Here’s how it works: figure out how you’ll spend each paycheck, covering bills, miscellaneous expenses, and all other costs until your next paycheck arrives. This method will help you learn how much money you have between paychecks.
If you have multiple bills that are all due around the same time, this may not be the method for you. If you’re in this situation but think that it might be worth a try, you might want to see if you can spread some of those payment dates around a bit first.
For those living paycheck-to-paycheck, this is a great money management system. It’s also a good system for those who want to put their energy toward how they’ll spend their money once it’s in their hand as opposed to making a concrete plan at the start of the month.
The Calendar Budget
We’ve all used a calendar at some time or another for keeping track of upcoming events, appointments, etc. Those who abide by this method use it for important financial dates as well.
With a calendar budget, the goal is to stay on top of every bill and all anticipated spending.
With whatever calendar you choose to use, you’ll need to mark down your paydays (including what you’re getting paid) and all upcoming expenses (bills, doctor’s visits, etc). But with this method, you don’t need to mark everything in advance.
With variable spending, you can make notes as spending occurs. For instance, if you go out to eat with friends or you fill up your gas tank, you can mark it after the fact.
It’s also advised that you keep a running daily balance with this one. This way, you’ll know where your finances stand at all times. You’ll need to get in the habit of marking your budgeting calendar every day, but it shouldn’t take but a few minutes.
This technique is ideal for those who want to use an easy budgeting system that they’re already familiar with. It’s also useful for those on the forgetful side who have a tendency to miss due dates or not prepare for events that are going to cost money, like your spouse’s birthday.
The Half Payment Method
Nobody likes to spend the majority of their income on bills at the beginning of the month. The half payment method gives you the opportunity to spread those expenses around a bit.
With the half payment method, you’ll need to set aside half the cost of monthly bills with just one paycheck. The next check will cover the remaining half. By spreading the cost of your fixed expenses evenly between paychecks, you should be able to reduce money stress over the course of the month.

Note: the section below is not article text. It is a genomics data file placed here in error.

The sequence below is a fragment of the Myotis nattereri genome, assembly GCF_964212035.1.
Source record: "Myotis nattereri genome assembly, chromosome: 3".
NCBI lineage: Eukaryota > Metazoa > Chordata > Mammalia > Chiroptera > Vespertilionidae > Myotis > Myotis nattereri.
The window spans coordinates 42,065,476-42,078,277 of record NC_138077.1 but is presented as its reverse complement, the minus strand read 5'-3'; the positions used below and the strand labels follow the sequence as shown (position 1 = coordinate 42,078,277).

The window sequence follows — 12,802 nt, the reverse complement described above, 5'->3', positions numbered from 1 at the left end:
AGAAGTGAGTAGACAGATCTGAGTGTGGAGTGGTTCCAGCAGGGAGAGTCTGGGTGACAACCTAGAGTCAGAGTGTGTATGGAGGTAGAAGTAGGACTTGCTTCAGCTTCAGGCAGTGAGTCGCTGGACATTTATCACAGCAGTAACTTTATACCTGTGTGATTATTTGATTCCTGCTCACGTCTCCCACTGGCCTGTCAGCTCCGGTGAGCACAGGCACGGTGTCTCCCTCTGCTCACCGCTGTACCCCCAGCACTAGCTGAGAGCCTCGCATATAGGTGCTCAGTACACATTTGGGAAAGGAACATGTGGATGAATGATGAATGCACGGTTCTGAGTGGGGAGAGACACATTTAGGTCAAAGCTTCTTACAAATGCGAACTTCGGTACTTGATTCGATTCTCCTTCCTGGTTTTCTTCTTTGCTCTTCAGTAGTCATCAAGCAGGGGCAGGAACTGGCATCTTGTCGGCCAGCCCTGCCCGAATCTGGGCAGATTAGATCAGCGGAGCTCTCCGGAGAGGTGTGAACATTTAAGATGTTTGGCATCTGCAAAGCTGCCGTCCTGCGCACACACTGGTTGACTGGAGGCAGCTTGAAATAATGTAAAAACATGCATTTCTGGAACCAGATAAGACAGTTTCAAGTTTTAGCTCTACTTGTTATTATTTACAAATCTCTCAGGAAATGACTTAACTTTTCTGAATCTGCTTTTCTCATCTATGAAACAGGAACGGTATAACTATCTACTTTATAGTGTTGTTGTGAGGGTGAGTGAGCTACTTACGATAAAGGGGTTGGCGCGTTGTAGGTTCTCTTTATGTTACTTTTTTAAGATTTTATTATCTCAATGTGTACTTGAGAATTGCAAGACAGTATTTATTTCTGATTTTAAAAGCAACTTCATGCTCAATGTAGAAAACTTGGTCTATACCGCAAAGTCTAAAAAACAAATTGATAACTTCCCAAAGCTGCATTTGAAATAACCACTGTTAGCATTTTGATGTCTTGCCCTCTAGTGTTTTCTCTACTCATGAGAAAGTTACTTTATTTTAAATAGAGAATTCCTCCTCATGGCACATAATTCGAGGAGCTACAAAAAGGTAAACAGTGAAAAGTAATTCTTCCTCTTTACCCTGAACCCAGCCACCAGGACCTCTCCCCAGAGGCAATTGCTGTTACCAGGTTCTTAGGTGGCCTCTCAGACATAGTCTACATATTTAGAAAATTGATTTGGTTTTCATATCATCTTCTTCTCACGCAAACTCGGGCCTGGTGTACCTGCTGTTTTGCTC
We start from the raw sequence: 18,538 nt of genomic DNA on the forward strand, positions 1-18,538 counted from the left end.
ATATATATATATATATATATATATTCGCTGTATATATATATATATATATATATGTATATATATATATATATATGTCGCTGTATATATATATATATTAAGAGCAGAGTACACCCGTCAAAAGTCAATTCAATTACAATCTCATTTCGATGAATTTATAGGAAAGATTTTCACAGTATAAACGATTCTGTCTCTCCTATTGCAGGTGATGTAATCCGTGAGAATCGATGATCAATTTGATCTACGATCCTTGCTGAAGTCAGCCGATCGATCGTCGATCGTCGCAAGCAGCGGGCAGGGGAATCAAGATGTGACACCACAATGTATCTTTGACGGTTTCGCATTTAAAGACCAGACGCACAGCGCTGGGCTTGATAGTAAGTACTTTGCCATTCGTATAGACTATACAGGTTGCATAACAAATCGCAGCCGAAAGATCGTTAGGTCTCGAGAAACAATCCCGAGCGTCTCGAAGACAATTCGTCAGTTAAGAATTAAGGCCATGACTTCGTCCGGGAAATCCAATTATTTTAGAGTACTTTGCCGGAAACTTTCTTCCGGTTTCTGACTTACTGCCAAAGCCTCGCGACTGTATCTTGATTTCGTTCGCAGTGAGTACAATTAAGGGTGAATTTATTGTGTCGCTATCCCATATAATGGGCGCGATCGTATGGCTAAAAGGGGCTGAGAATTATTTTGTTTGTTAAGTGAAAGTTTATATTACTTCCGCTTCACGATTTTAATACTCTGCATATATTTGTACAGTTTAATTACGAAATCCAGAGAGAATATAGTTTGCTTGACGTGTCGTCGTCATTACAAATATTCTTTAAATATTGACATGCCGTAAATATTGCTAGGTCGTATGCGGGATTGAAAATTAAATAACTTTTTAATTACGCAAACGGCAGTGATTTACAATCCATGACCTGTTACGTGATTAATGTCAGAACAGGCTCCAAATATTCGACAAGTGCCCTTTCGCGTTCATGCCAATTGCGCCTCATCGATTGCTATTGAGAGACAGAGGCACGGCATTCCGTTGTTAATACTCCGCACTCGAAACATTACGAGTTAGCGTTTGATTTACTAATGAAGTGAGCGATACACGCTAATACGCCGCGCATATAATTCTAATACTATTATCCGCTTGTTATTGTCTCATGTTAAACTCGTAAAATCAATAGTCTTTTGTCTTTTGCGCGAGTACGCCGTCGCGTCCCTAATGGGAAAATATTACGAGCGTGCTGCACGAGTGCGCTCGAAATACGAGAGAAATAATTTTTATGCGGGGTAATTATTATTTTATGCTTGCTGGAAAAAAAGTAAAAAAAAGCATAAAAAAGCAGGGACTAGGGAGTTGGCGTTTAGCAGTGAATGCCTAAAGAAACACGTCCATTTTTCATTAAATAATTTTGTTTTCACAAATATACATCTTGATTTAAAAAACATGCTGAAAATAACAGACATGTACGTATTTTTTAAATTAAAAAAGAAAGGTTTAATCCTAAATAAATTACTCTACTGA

Ideally, you’ll already have enough put back to cover a half-month’s worth of your expenses before trying this budgeting practice. If not, don’t rush into this one. Transition into this method gradually, bill by bill.
This budgeting method primarily focuses on dividing fixed expenses. What’s leftover should go towards groceries, gas, entertainment, and whatever else comes up that you might need a little extra for.
This method is useful for people who are paid on a biweekly or semimonthly basis. If you find yourself struggling with an uneven distribution of expenses throughout each month, give the half payment method a try.
Kakeibo is a century-old money management technique that originated in Japan. And it’s never gone out of style. Invented by Hani Motoko, Japan’s first female journalist, Kakeibo (which translates to “household financial ledger”) incorporates mindfulness, journaling, and minimalism into budgeting.
At the start of each month, you’ll reflect on how much money you have at that moment, how much you want to save, how much you’re actually spending, and how you’d like to improve your financial situation. Once you’ve set aside something for your savings, you’ll continuously track all expenses in your journal.
Spending should be divided into four budget categories: needs, wants, “a cultural purchase“, and unexpected/extra expenses. As you spend monthly, make a note of why you made each purchase and how it made you feel.
At the end of the month, total up your spending and take a moment to reflect on how you managed your money. Think about whether or not your spending is allowing you to reach your financial goals.
For those looking to add an element of mindfulness into their daily financial lives, kakeibo could be right for you. If you are reflective and prefer seeing things written out in a more personal way instead of a spreadsheet, give it a try. The idea is to simplify your budget, not overcomplicate it.